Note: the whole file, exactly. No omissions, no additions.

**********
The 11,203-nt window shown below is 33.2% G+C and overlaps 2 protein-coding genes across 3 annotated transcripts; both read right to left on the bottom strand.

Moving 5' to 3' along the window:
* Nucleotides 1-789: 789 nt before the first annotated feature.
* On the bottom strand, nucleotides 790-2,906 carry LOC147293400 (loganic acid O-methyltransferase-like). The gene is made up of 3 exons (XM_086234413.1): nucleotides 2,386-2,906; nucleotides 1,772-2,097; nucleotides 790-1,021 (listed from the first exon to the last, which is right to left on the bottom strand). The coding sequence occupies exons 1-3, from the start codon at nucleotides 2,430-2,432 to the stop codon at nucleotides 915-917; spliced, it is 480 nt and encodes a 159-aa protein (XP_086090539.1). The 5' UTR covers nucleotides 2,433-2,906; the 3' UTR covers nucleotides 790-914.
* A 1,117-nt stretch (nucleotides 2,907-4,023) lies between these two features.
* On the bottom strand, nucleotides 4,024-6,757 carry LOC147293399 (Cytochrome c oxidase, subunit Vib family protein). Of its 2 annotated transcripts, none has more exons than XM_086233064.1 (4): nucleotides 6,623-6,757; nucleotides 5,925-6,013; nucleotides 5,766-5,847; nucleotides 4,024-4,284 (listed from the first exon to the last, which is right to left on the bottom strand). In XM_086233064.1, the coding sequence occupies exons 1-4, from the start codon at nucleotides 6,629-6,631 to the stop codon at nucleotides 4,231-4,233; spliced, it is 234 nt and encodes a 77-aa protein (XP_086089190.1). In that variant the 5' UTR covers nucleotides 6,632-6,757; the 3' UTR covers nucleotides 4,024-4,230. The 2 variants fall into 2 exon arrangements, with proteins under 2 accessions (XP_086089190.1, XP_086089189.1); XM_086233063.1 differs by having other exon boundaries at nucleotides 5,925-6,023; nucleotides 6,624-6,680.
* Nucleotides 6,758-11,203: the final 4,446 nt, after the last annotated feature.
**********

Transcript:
The 11,203-nt window shown below is 33.2% G+C and overlaps 2 protein-coding genes across 3 annotated transcripts; both read right to left on the bottom strand.

Moving 5' to 3' along the window:
* Nucleotides 1-789: 789 nt before the first annotated feature.
* On the bottom strand, nucleotides 790-2,906 carry LOC147293400 (loganic acid O-methyltransferase-like). The gene is made up of 3 exons (XM_086234413.1): nucleotides 2,386-2,906; nucleotides 1,772-2,097; nucleotides 790-1,021 (listed from the first exon to the last, which is right to left on the bottom strand). The coding sequence occupies exons 1-3, from the start codon at nucleotides 2,430-2,432 to the stop codon at nucleotides 915-917; spliced, it is 480 nt and encodes a 159-aa protein (XP_086090539.1). The 5' UTR covers nucleotides 2,433-2,906; the 3' UTR covers nucleotides 790-914.
* A 1,117-nt stretch (nucleotides 2,907-4,023) lies between these two features.
* On the bottom strand, nucleotides 4,024-6,757 carry LOC147293399 (Cytochrome c oxidase, subunit Vib family protein). Of its 2 annotated transcripts, none has more exons than XM_086233064.1 (4): nucleotides 6,623-6,757; nucleotides 5,925-6,013; nucleotides 5,766-5,847; nucleotides 4,024-4,284 (listed from the first exon to the last, which is right to left on the bottom strand). In XM_086233064.1, the coding sequence occupies exons 1-4, from the start codon at nucleotides 6,629-6,631 to the stop codon at nucleotides 4,231-4,233; spliced, it is 234 nt and encodes a 77-aa protein (XP_086089190.1). In that variant the 5' UTR covers nucleotides 6,632-6,757; the 3' UTR covers nucleotides 4,024-4,230. The 2 variants fall into 2 exon arrangements, with proteins under 2 accessions (XP_086089190.1, XP_086089189.1); XM_086233063.1 differs by having other exon boundaries at nucleotides 5,925-6,023; nucleotides 6,624-6,680.
* Nucleotides 6,758-11,203: the final 4,446 nt, after the last annotated feature.